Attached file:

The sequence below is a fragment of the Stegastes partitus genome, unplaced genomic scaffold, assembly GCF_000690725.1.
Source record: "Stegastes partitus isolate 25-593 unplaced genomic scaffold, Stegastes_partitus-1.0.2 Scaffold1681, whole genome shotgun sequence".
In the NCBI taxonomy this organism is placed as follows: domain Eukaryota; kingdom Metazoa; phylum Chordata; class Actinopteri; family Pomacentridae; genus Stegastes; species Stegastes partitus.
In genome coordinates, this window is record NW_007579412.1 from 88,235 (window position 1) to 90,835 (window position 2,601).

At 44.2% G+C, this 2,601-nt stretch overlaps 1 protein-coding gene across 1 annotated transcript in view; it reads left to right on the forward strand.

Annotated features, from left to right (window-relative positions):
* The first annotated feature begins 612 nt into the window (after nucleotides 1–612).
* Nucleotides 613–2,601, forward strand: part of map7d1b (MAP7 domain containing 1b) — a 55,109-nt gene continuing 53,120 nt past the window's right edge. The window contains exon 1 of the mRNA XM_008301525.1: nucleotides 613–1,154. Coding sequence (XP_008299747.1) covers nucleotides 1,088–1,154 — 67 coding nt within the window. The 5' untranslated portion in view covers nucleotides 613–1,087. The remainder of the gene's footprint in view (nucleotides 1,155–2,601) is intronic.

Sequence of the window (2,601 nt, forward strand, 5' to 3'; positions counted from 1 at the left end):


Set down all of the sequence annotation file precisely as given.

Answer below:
The sequence below is a fragment of the Stegastes partitus genome, unplaced genomic scaffold, assembly GCF_000690725.1.
Source record: "Stegastes partitus isolate 25-593 unplaced genomic scaffold, Stegastes_partitus-1.0.2 Scaffold1681, whole genome shotgun sequence".
In the NCBI taxonomy this organism is placed as follows: domain Eukaryota; kingdom Metazoa; phylum Chordata; class Actinopteri; family Pomacentridae; genus Stegastes; species Stegastes partitus.
In genome coordinates, this window is record NW_007579412.1 from 88,235 (window position 1) to 90,835 (window position 2,601).

At 44.2% G+C, this 2,601-nt stretch overlaps 1 protein-coding gene across 1 annotated transcript in view; it reads left to right on the forward strand.

Annotated features, from left to right (window-relative positions):
* The first annotated feature begins 612 nt into the window (after nucleotides 1–612).
* Nucleotides 613–2,601, forward strand: part of map7d1b (MAP7 domain containing 1b) — a 55,109-nt gene continuing 53,120 nt past the window's right edge. The window contains exon 1 of the mRNA XM_008301525.1: nucleotides 613–1,154. Coding sequence (XP_008299747.1) covers nucleotides 1,088–1,154 — 67 coding nt within the window. The 5' untranslated portion in view covers nucleotides 613–1,087. The remainder of the gene's footprint in view (nucleotides 1,155–2,601) is intronic.

Sequence of the window (2,601 nt, forward strand, 5' to 3'; positions counted from 1 at the left end):